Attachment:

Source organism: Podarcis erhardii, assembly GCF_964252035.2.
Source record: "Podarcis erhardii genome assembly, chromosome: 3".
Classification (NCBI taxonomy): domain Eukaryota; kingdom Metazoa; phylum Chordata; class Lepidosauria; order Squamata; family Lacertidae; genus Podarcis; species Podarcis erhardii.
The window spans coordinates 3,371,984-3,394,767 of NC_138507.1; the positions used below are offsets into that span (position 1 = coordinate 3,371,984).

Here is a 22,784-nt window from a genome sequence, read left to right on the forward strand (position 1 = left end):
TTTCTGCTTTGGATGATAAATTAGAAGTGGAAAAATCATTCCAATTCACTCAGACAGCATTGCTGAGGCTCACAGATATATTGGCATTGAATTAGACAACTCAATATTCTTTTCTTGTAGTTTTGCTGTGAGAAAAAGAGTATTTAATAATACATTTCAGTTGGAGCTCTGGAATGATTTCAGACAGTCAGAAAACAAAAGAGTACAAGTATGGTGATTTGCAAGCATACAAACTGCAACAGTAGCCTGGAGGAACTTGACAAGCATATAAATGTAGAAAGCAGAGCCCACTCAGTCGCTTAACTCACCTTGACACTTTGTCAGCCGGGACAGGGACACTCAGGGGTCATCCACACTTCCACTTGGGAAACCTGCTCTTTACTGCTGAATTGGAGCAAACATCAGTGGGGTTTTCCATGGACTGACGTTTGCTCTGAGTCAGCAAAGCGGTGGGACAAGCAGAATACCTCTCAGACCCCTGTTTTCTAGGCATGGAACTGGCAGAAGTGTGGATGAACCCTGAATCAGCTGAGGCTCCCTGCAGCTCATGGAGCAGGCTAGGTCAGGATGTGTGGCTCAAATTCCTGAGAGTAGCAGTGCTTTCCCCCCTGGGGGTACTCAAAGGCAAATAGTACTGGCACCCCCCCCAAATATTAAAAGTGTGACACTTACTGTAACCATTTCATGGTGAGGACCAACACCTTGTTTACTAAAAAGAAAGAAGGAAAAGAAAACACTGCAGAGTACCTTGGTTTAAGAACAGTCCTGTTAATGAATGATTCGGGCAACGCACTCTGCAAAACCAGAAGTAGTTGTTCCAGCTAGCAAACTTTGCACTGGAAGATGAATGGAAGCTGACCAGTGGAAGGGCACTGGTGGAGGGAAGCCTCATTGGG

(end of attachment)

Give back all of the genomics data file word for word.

Source organism: Podarcis erhardii, assembly GCF_964252035.2.
Source record: "Podarcis erhardii genome assembly, chromosome: 3".
Classification (NCBI taxonomy): domain Eukaryota; kingdom Metazoa; phylum Chordata; class Lepidosauria; order Squamata; family Lacertidae; genus Podarcis; species Podarcis erhardii.
The window spans coordinates 3,371,984-3,394,767 of NC_138507.1; the positions used below are offsets into that span (position 1 = coordinate 3,371,984).

Here is a 22,784-nt window from a genome sequence, read left to right on the forward strand (position 1 = left end):
TTTCTGCTTTGGATGATAAATTAGAAGTGGAAAAATCATTCCAATTCACTCAGACAGCATTGCTGAGGCTCACAGATATATTGGCATTGAATTAGACAACTCAATATTCTTTTCTTGTAGTTTTGCTGTGAGAAAAAGAGTATTTAATAATACATTTCAGTTGGAGCTCTGGAATGATTTCAGACAGTCAGAAAACAAAAGAGTACAAGTATGGTGATTTGCAAGCATACAAACTGCAACAGTAGCCTGGAGGAACTTGACAAGCATATAAATGTAGAAAGCAGAGCCCACTCAGTCGCTTAACTCACCTTGACACTTTGTCAGCCGGGACAGGGACACTCAGGGGTCATCCACACTTCCACTTGGGAAACCTGCTCTTTACTGCTGAATTGGAGCAAACATCAGTGGGGTTTTCCATGGACTGACGTTTGCTCTGAGTCAGCAAAGCGGTGGGACAAGCAGAATACCTCTCAGACCCCTGTTTTCTAGGCATGGAACTGGCAGAAGTGTGGATGAACCCTGAATCAGCTGAGGCTCCCTGCAGCTCATGGAGCAGGCTAGGTCAGGATGTGTGGCTCAAATTCCTGAGAGTAGCAGTGCTTTCCCCCCTGGGGGTACTCAAAGGCAAATAGTACTGGCACCCCCCCCAAATATTAAAAGTGTGACACTTACTGTAACCATTTCATGGTGAGGACCAACACCTTGTTTACTAAAAAGAAAGAAGGAAAAGAAAACACTGCAGAGTACCTTGGTTTAAGAACAGTCCTGTTAATGAATGATTCGGGCAACGCACTCTGCAAAACCAGAAGTAGTTGTTCCAGCTAGCAAACTTTGCACTGGAAGATGAATGGAAGCTGACCAGTGGAAGGGCACTGGTGGAGGGAAGCCTCATTGGG